This is not to suggest that acculturation was a painless “melting” into a greater whole. Franco-Americans experienced their share of street fights. They suffered from the discriminatory immigration regimes and the disciplinary mechanisms of wartime described by Gary Gerstle. Indeed, some policymakers saw war as an opportunity to conscript hyphenated Americans (as in Franco-Americans) in a national project and to mold them into patriotic citizens. However, by finally recognizing Franco-Americans’ ability to define themselves as white and the privilege they derived from their racial status—political power, not least—we also stand to better identify pervasive and enduring ethnic and racial inequities.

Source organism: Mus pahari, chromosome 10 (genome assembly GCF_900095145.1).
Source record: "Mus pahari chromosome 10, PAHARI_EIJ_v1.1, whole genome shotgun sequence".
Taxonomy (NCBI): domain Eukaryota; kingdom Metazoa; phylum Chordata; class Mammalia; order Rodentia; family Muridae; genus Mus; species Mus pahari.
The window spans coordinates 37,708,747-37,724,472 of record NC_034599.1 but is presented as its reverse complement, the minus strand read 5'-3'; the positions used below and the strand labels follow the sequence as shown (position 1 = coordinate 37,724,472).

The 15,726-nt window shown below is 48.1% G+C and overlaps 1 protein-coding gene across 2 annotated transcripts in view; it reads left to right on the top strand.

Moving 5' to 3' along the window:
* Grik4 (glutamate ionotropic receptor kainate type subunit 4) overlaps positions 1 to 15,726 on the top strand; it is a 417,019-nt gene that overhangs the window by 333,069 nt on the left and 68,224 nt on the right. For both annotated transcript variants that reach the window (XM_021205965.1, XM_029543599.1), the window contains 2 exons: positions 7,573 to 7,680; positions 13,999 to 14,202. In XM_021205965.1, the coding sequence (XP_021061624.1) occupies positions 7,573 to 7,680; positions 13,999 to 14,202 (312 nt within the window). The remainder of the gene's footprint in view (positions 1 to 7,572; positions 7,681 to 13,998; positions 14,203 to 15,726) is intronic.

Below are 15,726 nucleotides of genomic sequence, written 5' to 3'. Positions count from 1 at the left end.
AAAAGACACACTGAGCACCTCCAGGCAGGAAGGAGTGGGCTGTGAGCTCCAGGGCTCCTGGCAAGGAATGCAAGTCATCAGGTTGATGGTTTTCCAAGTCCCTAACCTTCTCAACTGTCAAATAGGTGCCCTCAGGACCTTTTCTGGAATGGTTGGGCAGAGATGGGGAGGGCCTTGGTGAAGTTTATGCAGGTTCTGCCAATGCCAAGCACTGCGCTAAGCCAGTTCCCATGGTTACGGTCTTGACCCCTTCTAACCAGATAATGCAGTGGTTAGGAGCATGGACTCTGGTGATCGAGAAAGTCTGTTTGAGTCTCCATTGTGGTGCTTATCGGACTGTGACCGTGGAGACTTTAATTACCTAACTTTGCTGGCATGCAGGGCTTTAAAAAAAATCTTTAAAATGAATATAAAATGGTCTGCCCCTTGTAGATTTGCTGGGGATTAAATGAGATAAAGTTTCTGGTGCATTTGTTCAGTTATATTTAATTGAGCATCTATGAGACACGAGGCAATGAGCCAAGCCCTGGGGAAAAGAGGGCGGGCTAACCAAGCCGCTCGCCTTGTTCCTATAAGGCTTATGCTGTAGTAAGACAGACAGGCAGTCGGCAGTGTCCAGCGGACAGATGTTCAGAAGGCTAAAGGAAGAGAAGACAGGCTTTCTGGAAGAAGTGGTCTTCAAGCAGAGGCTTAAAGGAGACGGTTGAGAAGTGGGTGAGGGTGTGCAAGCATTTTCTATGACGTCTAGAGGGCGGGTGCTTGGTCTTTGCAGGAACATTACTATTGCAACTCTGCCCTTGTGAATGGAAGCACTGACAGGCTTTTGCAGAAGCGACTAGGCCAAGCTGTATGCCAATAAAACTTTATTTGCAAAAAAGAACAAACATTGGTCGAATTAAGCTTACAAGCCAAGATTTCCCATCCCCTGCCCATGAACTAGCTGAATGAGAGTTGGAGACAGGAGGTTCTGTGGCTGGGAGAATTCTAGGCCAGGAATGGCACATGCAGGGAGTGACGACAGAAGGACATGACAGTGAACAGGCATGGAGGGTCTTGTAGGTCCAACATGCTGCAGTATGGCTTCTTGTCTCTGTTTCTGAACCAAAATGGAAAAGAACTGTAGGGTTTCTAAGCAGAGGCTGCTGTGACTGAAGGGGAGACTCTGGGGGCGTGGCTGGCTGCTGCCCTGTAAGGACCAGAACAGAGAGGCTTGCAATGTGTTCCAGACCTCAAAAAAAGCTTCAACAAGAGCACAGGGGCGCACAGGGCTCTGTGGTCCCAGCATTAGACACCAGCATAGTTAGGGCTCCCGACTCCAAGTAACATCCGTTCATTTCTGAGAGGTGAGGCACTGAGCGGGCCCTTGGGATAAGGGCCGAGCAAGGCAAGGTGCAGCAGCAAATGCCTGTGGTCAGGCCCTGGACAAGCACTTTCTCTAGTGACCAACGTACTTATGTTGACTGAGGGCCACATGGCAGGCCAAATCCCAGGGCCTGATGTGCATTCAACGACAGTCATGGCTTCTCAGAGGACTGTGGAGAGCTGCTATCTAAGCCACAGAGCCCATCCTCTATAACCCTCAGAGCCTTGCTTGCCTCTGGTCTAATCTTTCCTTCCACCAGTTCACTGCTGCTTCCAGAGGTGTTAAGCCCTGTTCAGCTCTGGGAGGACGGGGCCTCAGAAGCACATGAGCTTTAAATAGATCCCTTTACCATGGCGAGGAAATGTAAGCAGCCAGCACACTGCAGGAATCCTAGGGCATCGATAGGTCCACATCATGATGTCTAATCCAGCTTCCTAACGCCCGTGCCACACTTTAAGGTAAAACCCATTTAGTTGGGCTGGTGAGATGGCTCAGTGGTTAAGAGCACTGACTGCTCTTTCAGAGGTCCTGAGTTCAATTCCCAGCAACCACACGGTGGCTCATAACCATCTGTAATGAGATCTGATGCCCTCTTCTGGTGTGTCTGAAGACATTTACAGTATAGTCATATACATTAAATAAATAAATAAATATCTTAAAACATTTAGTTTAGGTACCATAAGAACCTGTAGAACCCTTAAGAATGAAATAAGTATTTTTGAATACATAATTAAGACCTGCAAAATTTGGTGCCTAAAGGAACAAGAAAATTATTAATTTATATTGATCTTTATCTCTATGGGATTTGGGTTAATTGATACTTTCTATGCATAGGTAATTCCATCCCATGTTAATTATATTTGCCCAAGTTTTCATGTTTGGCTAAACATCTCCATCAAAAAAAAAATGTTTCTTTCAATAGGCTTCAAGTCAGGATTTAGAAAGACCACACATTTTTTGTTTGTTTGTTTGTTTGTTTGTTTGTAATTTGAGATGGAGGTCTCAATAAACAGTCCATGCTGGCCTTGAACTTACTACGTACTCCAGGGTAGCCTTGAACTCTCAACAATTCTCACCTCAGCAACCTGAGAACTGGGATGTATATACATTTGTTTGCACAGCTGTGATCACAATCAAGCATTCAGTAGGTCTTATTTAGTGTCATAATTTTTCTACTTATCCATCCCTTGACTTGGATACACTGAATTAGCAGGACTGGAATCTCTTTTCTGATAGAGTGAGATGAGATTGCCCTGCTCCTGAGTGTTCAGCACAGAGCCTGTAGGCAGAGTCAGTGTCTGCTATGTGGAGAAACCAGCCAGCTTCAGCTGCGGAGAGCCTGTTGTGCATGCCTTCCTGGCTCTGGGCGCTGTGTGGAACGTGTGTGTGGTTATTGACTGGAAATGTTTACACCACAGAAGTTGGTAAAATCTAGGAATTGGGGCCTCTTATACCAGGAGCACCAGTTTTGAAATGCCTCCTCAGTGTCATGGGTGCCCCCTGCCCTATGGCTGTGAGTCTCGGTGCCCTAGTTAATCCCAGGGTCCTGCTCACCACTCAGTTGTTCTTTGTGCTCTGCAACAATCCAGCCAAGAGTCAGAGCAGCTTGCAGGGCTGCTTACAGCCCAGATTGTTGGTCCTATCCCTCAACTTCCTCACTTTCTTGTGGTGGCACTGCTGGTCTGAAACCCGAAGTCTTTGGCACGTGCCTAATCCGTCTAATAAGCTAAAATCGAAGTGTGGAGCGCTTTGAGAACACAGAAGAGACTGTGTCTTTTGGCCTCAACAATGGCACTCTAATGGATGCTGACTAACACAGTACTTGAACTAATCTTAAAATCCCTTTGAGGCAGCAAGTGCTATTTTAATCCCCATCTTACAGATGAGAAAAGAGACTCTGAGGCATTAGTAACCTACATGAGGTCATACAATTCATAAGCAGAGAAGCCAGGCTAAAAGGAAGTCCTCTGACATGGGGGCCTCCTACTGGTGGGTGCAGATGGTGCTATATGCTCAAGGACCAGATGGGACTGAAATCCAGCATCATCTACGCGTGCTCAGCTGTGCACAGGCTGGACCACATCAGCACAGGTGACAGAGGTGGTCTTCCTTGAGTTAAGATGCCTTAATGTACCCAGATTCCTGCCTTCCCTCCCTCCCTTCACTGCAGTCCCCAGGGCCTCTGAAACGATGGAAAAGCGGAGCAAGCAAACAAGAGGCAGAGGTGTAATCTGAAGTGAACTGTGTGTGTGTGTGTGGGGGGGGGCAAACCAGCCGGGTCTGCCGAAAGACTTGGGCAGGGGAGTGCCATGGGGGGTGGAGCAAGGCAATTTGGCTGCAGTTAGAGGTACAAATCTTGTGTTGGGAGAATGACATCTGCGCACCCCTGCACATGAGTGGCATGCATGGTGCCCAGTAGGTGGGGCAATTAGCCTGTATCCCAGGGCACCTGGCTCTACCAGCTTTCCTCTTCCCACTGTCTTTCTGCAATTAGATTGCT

“Back-roping boys” Leopold Daigneau, left, and Arsene Lussier in the mule-spinning room at the Chace Cotton Mill in Burlington in a photo taken by Lewis Hine in 1909. (Photo: Library of Congress Prints and Photographs Division)
Dr. Patrick Lacroix
Patrick Lacroix, Ph.D., is an instructor at Phillips Exeter Academy (Exeter, N.H.). His work on Franco-Americans has appeared in numerous publications, including the Journal of the Gilded Age and Progressive Era. He tweets from @querythepast.